[Marxism] Buonarroti on revolutionary organization...

Mark Lause MLause at cinci.rr.com
Sun Apr 2 21:29:00 MDT 2006

I've had recent occasion to reread a biography of Buonarroti, Babeuf's
co-conspirator from the French Revolution and ran across this really
great explanation by him of revolutionary organization.  

By the way, Buonarroti survived until 1837, organizing one revolutionary
secret society after another.  He had a particularly strong influence on
Blanqui and some others who persisted in these efforts as long as the
Paris Commune and beyond.  It was always a serious current in the
international Left.

Anyway, here's Buonarroti on revolutionary organization....

"The secret society . . . is a democratic institution in its principles
and in its end; but its forms and its organization cannot be those of a

"With respect to doctrines, which one assumes are held in a pure form by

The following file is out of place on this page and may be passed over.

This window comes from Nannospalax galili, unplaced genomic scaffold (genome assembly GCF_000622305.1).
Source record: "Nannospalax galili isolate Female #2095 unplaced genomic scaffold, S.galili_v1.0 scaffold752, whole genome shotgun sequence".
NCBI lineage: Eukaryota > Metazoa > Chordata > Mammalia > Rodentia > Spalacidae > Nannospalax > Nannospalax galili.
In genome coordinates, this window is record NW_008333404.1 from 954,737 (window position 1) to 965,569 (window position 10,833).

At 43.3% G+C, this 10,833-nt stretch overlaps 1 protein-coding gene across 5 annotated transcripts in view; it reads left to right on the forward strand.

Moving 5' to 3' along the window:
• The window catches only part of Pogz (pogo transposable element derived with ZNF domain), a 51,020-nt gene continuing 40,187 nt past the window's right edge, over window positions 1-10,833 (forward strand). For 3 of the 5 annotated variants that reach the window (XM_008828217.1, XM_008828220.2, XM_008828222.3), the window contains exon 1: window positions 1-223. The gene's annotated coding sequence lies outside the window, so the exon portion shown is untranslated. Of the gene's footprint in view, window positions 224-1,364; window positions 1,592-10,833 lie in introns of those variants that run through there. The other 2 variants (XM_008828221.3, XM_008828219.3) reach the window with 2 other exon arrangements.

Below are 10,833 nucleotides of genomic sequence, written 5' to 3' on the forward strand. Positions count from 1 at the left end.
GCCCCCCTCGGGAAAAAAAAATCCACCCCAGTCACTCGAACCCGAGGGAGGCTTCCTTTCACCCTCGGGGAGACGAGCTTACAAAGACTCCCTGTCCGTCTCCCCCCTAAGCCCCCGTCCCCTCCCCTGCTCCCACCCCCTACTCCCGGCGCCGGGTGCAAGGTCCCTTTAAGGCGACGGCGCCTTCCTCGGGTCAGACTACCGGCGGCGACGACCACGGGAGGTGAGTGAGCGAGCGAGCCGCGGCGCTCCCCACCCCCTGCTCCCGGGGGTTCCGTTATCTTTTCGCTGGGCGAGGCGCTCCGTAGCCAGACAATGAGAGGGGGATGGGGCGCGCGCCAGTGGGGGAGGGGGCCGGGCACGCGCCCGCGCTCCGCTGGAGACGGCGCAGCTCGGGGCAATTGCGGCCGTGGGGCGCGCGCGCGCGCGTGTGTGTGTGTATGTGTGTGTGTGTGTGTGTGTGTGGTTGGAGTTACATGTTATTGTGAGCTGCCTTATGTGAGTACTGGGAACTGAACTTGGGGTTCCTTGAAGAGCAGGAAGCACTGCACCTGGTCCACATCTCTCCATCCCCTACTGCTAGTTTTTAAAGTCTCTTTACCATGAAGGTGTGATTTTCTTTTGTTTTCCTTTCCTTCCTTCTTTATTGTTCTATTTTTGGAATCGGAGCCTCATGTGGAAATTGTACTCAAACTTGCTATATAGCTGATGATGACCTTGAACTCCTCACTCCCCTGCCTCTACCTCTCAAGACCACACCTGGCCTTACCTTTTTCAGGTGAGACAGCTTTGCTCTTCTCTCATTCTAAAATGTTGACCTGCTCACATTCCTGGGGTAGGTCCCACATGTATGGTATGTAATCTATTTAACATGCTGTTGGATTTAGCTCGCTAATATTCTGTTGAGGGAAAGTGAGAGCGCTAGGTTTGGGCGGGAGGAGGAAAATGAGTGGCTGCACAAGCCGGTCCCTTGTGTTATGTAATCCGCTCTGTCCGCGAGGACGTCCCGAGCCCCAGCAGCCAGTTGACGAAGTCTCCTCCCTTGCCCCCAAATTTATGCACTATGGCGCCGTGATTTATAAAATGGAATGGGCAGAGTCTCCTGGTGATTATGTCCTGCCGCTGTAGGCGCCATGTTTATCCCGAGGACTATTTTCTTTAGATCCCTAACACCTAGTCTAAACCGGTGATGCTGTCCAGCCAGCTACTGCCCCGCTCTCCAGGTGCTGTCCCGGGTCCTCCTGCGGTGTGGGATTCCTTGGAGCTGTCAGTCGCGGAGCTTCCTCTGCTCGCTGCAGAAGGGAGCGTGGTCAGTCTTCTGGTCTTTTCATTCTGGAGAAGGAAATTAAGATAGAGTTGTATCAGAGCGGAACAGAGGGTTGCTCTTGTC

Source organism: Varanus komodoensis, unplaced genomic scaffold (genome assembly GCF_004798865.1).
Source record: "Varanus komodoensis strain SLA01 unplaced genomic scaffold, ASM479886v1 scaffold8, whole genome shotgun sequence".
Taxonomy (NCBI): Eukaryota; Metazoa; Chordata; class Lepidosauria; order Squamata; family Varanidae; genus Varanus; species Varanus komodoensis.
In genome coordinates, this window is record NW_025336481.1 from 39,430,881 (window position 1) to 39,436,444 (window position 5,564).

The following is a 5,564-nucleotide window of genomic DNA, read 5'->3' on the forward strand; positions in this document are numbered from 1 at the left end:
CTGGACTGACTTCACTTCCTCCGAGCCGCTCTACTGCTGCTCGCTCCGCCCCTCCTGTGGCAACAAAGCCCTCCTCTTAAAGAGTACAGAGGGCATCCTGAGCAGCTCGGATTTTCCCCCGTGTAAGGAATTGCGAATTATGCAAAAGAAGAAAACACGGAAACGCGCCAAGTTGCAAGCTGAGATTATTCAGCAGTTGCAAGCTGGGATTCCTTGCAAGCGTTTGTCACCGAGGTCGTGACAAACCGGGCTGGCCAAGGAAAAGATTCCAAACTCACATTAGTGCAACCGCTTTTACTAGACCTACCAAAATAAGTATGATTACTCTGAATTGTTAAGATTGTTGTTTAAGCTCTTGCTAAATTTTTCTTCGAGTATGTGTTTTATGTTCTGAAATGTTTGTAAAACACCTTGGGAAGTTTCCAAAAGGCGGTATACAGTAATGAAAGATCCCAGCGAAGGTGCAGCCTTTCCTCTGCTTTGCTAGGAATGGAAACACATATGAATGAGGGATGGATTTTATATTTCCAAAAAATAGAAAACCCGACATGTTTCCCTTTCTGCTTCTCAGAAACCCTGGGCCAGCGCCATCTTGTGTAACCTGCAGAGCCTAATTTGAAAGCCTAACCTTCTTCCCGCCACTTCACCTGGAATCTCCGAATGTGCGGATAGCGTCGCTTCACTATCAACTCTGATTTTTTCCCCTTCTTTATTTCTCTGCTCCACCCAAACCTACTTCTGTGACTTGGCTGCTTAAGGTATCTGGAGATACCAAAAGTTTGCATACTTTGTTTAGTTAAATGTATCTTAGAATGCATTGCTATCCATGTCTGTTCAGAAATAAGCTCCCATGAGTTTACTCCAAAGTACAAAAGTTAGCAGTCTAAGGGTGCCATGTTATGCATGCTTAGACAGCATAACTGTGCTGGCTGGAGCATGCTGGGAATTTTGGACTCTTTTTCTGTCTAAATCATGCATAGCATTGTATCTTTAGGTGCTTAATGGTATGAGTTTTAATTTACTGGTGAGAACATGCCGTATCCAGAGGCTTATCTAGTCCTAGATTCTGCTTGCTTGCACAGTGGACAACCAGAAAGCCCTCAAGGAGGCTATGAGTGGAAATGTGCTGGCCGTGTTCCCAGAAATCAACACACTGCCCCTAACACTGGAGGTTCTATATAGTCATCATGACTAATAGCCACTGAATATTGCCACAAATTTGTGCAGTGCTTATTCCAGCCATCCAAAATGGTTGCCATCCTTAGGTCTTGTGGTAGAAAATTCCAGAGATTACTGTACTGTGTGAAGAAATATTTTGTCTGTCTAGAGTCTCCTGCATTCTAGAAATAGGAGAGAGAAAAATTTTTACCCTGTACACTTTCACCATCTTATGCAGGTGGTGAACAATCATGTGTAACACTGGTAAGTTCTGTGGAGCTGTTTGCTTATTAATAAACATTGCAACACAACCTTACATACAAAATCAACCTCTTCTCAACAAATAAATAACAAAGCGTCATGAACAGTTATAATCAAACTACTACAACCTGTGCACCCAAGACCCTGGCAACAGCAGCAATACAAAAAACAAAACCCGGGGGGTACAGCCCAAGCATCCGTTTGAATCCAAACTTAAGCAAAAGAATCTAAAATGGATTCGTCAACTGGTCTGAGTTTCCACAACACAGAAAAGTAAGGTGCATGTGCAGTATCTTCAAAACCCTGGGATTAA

the leaders, they would be better preserved and transmitted by them,
than by the crowd of initiated whose opinions, whatever one does, will
never be altogether fixed nor uniform. With respect to action, whether
preparatory or definitive, it is absolutely necessary that the impulse
come from above and that all the rest obey. This society is nothing else
but a secret army, destined to fight a powerful enemy."

Elizabeth L. Eisenstein, _The First Professional Revolutionist: Filippo
Michele Buonarroti (1761-1837)_ (Cambridge: Harvard University Press,
1959), p. 37.

Sounds familiar, doesn't it?

Mark L.

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